Archived posting to the Leica Users Group, 2003/07/01

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Subject: [Leica] New Holy War (which film scanner?)
From: Peter Klein <>
Date: Tue, 01 Jul 2003 18:06:33 -0700

I use a Canon FS-4000, which I purchased recently.  My previous scanner was 
a Nikon LS-2000.  I would have stayed with the LS-2000 if I was primarily a 
color photographer.  But I like to do "real" B&W.  After seeing the same 
Tri-X negs scanned at both 2700 and 4000 dpi, I concluded that the extra 
pixels would help me acheive more smoothness and and less grain aliasing.

So far I've been quite pleased.  The FS-4000 is indeed a bit slower than 
the 4000 dpi NIkon.  I don't mind this, since I only scan the pictures I 
intend to print or display on the Web.  I also use SCSI rather than USB, 
which speeds things up considerably.  The Canon is also several hundred 
dollars cheaper, and doesn't use an LED light source that can emphasize 
scratches and dust like the Nikons.

A full-resolution scan with IR cleaning is indeed about  7 minutes, 
including the file save. You chop about 1.5-2 minutes off the scan if you 
don't need IR cleaning, and a bit more if you only scan at 16 bits.  You 
save more again if you scan at lower resolutions, which I don't do.  I 
didn't compare B&W vs color.

The FS-4000 has FARE, which is Yet Another Infrared Cleaning 
Acronym.  Infrared cleaning requires another scanning "pass," unlike the 
Nikons.  This doesn't matter with "real" B&W, since you can't use IR 
cleaing then anyway.  It is sharp, and I have had no problems with parts of 
the image the being out of focus.

The negative carrier loads more easily than my old LS-2000, The I can load 
a strip of 6 negs or 4 slides, "schedule" as many or as few frames as I 
wish, then leave the scanner and do something else while it scans.   If I 
were a pro who relied on volume, I probably would have gotten the Nikon 
4000 dpi model.  But since I'm not, the Canon's savings and the less 
colimated light source won out.  Especially after reading the reviews of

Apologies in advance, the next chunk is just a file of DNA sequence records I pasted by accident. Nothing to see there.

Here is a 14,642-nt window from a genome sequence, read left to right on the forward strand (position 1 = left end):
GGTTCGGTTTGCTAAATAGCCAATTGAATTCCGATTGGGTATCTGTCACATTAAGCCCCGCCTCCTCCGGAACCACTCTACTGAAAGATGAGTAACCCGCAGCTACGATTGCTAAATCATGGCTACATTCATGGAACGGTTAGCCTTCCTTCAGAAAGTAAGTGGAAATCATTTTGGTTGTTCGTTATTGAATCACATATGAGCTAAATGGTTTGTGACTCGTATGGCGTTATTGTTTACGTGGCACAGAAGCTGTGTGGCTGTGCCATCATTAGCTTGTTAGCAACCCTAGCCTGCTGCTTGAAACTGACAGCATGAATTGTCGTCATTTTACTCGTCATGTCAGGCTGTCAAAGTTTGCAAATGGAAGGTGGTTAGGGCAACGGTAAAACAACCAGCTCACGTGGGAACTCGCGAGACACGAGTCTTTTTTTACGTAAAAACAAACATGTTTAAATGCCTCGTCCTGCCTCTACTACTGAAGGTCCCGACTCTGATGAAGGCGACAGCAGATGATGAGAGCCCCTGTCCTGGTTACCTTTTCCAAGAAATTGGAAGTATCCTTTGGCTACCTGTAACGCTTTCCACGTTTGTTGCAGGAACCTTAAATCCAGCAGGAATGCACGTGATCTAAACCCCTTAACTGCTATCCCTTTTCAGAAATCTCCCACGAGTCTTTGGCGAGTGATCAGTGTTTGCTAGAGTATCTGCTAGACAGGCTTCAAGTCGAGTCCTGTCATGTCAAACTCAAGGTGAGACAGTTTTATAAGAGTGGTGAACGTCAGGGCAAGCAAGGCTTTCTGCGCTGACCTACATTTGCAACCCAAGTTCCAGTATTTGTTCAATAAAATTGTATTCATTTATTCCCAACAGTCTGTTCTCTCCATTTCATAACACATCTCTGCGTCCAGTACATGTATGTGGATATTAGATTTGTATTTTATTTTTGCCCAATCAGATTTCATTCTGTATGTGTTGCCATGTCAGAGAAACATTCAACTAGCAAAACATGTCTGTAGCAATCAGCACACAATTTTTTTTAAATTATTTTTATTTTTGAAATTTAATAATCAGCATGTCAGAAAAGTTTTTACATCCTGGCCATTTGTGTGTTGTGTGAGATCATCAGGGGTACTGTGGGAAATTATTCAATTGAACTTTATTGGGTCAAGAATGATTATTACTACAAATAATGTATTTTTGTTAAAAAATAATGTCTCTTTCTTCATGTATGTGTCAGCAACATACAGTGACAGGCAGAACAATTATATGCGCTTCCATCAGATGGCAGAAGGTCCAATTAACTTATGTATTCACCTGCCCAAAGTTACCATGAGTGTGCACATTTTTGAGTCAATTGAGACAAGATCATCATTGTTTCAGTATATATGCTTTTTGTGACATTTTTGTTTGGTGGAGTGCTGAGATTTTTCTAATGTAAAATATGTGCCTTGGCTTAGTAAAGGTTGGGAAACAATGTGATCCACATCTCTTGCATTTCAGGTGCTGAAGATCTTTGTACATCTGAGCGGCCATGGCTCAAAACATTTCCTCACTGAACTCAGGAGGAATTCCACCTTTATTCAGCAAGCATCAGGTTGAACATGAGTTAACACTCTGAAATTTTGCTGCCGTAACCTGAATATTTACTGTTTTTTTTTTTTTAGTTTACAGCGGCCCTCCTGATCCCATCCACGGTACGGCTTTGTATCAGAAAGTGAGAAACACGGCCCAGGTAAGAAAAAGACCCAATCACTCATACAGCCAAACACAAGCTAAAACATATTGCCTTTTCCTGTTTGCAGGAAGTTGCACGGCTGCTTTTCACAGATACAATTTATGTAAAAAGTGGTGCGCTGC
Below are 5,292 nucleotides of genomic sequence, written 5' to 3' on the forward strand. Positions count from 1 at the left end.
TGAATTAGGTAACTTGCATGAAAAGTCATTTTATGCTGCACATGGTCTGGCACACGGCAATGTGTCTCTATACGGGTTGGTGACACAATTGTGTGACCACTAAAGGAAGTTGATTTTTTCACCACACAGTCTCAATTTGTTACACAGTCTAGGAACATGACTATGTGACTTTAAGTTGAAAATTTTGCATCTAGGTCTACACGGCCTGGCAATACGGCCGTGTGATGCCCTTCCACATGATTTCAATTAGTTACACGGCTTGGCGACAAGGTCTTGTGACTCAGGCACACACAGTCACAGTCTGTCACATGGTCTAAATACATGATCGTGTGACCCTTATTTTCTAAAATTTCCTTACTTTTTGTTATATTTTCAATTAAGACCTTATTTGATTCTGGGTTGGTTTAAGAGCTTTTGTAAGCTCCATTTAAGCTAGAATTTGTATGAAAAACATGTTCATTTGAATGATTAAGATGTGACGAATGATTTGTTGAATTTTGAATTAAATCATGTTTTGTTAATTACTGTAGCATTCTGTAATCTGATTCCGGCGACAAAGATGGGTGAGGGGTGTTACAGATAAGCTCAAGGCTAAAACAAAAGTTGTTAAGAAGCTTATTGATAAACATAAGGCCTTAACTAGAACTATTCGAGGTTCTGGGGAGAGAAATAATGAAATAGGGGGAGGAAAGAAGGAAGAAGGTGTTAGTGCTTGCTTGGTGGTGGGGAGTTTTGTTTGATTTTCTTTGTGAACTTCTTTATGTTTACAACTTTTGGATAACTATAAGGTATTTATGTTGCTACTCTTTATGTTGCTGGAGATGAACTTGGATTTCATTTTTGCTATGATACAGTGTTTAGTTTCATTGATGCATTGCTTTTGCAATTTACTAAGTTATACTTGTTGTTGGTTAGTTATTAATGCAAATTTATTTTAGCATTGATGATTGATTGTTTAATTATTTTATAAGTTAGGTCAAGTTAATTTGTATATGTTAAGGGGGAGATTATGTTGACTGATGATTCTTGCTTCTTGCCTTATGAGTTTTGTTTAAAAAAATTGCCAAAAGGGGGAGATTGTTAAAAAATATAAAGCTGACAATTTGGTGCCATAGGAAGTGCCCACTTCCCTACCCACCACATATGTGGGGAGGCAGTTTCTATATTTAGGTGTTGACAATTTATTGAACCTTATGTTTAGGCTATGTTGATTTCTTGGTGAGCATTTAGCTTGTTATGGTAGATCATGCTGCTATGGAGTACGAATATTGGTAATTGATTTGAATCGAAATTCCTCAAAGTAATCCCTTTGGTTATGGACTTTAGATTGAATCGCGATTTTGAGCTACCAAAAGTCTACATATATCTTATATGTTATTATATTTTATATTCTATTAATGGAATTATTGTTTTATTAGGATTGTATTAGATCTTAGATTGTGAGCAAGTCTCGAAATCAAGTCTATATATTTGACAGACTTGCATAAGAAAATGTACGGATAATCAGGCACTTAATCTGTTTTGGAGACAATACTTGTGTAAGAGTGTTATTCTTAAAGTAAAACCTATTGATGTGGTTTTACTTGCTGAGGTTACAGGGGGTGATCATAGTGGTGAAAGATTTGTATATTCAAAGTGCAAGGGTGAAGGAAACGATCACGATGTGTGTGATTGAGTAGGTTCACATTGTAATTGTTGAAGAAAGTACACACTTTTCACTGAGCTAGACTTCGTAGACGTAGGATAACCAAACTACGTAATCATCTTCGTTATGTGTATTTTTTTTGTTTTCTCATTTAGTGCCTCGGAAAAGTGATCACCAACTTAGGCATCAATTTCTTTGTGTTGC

its image quality on several respected digital photo sites.

The FS4000 works great with Vuescan.  As is to be expected, the native 
Canon "FilmGet" software has the black and white points set so the scan 
looks "snappy," and Vuescan lets you capture a flatter scan with all the 
detail for later curve-bending.  I have not yet found out if I can tweak 
FilmGet to keep the brightness extremes in the scan.  It would be nice if 
this were possible, because FilmGet's user interface is very convenient 
compared to VueScan.

Now if only the files weren't so big. . .  :-)

BTW, the LS-2000 is now a great deal used (around $400, give or take), and 
it's a good scanner.  For prints of letter size and below, the quality is 
great.  There is a bit of grain aliasing with fast film--some ISO 400 and 
faster film (especially "real" B&W) seems to hit some sort of non-sweet 
spot at about 2700 dpi.  With 4000 dpi, the graininess of the scan looks 
about the same as the original.  With 2700 dpi, it's coarser.  The effect 
is more marked with silver B&W than with color neg dye clouds.  With slower 
color film, things look smoother.

The grain aliasing can be minimized by using a grain reduction choice in 
Vuescan, by a slight manual de-focus, or by *light* application of an 
external noise-reduction program like Neat Image--all at the expense of a 
little sharpness.

- --Peter

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